Getting out and seeing the world is one of those pleasures that almost everyone enjoys. Whether it’s heading off to delightful far off places or taking in vistas nearby, travel can lift the heart and stimulate the mind. But with a diagnosis of Alzheimer’s or dementia, all that changes. But does it need to?
“Travel with Dementia – Yes or No?” will explore possibilities and offer practical resources and solutions to people who still want to discover new horizons. Travel advisor David Westin will share his experiences of travelling with his wife who was living with dementia, the arrangements they made, the obstacles they met, the answers they found and the joys they discovered together.
As with any form of travel, the better the preparation the better the experience. The presentation will take a realistic look at travel starting with an honest appraisal of whether adventuring out is even a good idea. Other topics include the benefits of travel, selecting destinations, itinerary planning, finding accommodations, disability-friendly tours, preparing legal and medical documents, personal hygiene and preparing for the worst.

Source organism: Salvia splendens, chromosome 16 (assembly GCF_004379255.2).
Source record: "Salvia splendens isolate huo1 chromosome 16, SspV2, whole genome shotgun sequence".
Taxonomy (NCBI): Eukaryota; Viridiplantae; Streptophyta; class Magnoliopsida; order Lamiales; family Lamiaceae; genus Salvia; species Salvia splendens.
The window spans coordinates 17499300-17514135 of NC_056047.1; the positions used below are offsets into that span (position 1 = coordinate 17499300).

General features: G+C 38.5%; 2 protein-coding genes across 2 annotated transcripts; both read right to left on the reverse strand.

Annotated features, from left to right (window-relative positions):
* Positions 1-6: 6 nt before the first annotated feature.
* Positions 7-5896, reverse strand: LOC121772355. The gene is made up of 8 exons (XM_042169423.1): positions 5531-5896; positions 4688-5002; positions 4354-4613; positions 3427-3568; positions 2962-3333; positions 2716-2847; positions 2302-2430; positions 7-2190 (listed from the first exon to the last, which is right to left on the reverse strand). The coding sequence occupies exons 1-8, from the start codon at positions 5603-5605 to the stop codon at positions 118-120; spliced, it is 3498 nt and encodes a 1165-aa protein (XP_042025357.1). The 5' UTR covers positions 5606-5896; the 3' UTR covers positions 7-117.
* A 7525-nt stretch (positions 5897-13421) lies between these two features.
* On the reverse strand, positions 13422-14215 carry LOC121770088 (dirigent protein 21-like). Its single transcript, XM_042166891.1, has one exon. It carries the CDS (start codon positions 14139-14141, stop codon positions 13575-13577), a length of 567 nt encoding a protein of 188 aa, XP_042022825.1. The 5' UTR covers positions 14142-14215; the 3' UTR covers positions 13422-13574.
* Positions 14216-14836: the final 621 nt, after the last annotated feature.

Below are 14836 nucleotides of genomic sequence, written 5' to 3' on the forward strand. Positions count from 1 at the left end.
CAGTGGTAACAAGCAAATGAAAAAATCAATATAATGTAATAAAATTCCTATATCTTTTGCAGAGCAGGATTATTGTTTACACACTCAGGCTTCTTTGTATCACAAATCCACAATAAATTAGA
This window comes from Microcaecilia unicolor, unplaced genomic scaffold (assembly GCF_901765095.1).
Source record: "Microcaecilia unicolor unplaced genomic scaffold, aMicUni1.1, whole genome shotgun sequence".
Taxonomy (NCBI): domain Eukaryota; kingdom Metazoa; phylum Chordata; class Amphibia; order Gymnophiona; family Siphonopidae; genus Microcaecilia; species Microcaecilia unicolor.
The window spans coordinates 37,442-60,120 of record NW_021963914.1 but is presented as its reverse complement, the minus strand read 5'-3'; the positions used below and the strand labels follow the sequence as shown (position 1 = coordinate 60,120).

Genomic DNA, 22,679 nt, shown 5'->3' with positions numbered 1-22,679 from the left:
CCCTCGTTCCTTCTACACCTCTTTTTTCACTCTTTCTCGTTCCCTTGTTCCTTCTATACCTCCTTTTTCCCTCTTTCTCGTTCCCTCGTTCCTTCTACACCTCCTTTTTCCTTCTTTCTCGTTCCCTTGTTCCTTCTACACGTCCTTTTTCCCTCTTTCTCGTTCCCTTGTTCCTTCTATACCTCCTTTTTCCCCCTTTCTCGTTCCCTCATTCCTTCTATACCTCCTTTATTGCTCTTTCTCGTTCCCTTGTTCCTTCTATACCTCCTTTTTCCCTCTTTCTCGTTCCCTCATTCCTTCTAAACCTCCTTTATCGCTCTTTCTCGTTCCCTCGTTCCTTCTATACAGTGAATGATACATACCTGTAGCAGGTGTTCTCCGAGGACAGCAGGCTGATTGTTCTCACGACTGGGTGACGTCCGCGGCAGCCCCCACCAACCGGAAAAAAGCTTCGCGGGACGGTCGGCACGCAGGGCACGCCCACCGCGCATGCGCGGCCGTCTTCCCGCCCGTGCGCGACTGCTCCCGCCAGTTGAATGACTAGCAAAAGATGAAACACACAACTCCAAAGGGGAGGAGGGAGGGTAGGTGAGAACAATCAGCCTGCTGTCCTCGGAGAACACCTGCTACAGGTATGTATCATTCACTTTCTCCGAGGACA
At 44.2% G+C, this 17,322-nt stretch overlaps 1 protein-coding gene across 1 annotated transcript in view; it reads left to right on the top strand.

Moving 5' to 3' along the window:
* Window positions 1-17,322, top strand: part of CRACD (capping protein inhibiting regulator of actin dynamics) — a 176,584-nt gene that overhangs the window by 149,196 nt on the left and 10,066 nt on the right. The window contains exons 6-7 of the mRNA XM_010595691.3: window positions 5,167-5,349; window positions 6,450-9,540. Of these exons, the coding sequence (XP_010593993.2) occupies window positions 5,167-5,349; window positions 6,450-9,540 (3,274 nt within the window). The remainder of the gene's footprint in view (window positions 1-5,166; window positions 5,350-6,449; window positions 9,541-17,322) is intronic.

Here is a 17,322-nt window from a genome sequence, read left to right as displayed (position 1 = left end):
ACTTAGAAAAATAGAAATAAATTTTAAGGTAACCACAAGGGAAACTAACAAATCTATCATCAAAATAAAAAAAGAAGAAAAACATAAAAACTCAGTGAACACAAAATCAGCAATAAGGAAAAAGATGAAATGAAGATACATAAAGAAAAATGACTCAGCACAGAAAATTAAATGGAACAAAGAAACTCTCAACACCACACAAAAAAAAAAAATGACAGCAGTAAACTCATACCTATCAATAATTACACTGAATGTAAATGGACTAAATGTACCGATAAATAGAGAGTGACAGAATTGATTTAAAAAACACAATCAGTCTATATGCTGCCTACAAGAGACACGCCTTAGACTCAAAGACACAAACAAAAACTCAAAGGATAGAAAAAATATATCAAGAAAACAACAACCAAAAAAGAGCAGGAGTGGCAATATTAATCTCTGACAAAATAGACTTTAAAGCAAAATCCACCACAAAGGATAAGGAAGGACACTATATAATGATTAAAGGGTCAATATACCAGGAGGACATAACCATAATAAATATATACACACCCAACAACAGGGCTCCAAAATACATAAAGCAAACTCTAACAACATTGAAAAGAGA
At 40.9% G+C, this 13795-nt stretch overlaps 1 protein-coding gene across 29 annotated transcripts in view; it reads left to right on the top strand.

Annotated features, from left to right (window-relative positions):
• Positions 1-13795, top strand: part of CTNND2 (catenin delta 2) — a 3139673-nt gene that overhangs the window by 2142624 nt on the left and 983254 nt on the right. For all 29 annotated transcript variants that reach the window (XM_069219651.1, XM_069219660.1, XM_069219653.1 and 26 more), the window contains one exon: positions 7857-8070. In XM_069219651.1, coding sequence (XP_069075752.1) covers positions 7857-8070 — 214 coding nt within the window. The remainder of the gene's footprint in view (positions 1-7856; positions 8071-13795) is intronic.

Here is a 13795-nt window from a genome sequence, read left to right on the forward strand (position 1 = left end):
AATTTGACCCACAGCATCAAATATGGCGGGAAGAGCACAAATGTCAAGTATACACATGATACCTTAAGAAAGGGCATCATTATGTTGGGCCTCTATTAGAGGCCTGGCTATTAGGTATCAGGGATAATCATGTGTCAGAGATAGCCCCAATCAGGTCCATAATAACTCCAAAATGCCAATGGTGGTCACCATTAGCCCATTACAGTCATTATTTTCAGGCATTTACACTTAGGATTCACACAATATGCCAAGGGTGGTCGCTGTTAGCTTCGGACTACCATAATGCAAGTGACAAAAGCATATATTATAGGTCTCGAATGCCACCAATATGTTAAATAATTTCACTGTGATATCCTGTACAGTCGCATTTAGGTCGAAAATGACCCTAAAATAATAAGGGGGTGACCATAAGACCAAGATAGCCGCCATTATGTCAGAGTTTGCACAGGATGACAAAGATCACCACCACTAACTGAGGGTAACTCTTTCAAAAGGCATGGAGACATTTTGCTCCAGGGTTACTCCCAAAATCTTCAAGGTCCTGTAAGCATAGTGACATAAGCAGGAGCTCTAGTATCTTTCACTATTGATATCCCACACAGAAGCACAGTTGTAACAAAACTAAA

“Travel with Dementia – Why Not?” will be held three times:
- Nov. 12 – 10 to 11 a.m. (Sound View Building, 3602 Pacific Ave. in Tacoma)
- Nov. 14 – 12:10 to 12:50 p.m. (Pierce County Annex, 2401 S. 35th St. in Tacoma)
- Nov. 15 – 6:30 to 7:30 p.m. (Tacoma Lutheran Retirement Community, 1301 N. Highlands Parkway in Tacoma)
“Keeping the mind active is so very important,” said Aaron Van Valkenburg, Pierce County Aging & Disability Resources manager. “A diagnosis of dementia or Alzheimer’s doesn’t mean an end to life. When appropriate, travel can be a wonderful way of adding quality to life and engaging in new and stimulating experiences that help both the care giver and the care receiver.”
This free informational presentation is sponsored by Pierce County’s Aging & Disability Resource Center in collaboration with Lutheran Community Services Northwest, and is open to the public. No RSVP is required. For more information call (253) 798-4600.
Bob Riler, Community Connections